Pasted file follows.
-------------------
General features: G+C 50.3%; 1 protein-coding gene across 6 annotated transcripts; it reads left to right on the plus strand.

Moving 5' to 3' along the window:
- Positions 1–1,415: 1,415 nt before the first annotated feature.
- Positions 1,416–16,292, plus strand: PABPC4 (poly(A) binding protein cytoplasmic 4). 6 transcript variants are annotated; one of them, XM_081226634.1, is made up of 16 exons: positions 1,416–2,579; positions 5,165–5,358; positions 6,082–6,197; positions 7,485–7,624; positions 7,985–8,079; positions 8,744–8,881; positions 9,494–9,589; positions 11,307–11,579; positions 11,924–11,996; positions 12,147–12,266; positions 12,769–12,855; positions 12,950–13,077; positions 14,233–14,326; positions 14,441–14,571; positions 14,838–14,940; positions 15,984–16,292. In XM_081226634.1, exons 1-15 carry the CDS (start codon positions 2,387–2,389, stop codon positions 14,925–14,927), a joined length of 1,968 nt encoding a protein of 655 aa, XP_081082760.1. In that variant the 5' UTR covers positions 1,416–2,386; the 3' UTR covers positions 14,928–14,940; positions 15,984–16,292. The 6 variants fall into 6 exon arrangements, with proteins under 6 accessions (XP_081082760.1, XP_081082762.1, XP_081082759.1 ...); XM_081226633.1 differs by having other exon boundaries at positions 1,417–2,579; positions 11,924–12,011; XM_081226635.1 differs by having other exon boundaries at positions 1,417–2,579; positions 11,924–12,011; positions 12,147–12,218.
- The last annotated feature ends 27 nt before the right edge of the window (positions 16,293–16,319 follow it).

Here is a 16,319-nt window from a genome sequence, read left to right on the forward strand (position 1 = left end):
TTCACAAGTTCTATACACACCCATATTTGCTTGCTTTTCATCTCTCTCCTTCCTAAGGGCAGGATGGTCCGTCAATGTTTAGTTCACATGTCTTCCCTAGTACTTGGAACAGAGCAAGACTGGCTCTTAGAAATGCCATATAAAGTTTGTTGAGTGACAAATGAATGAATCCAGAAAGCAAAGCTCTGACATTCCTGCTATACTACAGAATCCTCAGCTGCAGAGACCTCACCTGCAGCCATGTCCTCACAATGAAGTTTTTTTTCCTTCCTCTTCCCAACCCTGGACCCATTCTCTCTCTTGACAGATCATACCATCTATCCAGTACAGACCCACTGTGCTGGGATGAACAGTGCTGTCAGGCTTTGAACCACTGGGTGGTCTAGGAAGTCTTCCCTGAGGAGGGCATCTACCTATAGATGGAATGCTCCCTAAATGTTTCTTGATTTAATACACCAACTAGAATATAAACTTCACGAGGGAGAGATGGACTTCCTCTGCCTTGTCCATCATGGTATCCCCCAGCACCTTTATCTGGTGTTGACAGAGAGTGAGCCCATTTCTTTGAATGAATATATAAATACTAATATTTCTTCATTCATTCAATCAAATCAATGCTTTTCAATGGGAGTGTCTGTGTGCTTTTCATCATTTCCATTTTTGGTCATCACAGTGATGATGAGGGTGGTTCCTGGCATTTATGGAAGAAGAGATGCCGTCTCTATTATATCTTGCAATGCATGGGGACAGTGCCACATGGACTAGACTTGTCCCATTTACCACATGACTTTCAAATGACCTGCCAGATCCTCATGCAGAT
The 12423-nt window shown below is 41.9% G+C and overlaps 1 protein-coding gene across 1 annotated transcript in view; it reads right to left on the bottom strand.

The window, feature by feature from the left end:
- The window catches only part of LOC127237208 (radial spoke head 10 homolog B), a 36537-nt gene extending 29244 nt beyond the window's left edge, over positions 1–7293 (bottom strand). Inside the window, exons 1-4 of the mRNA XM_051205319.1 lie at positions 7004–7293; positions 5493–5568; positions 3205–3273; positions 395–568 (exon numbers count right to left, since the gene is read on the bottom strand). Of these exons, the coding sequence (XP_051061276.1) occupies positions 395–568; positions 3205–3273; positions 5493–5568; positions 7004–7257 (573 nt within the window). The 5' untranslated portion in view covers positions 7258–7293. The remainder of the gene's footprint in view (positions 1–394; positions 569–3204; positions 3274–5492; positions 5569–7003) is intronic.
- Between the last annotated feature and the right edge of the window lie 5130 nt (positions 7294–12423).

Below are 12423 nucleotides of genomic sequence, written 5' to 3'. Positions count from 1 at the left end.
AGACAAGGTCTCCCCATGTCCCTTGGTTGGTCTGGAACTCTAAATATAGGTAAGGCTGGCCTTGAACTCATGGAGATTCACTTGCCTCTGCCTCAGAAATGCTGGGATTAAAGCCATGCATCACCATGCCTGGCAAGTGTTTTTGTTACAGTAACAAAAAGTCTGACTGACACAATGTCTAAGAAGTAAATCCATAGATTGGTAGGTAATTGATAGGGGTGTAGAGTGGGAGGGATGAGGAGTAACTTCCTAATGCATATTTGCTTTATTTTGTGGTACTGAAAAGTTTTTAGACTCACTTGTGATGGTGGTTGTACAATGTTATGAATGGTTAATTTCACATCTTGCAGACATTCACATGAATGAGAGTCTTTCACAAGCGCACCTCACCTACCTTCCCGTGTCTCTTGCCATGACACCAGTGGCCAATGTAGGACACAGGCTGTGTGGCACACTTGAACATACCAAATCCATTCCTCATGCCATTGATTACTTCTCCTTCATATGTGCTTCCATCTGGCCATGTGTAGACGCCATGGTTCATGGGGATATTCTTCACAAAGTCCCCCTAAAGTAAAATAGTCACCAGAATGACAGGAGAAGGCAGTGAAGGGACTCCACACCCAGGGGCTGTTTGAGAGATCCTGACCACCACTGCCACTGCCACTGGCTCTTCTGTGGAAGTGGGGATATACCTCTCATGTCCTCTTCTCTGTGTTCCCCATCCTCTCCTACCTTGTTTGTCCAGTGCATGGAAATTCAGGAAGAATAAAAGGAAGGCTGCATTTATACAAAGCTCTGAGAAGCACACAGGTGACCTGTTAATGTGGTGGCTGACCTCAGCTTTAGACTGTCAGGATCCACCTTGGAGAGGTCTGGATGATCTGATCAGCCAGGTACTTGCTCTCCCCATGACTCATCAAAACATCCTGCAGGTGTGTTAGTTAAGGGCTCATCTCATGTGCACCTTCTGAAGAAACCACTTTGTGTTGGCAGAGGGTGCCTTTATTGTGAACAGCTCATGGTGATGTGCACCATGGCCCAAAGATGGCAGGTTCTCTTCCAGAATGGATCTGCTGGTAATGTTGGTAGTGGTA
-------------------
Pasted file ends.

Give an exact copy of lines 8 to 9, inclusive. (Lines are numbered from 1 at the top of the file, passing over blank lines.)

The 12423-nt window shown below is 41.9% G+C and overlaps 1 protein-coding gene across 1 annotated transcript in view; it reads right to left on the bottom strand.

The window, feature by feature from the left end: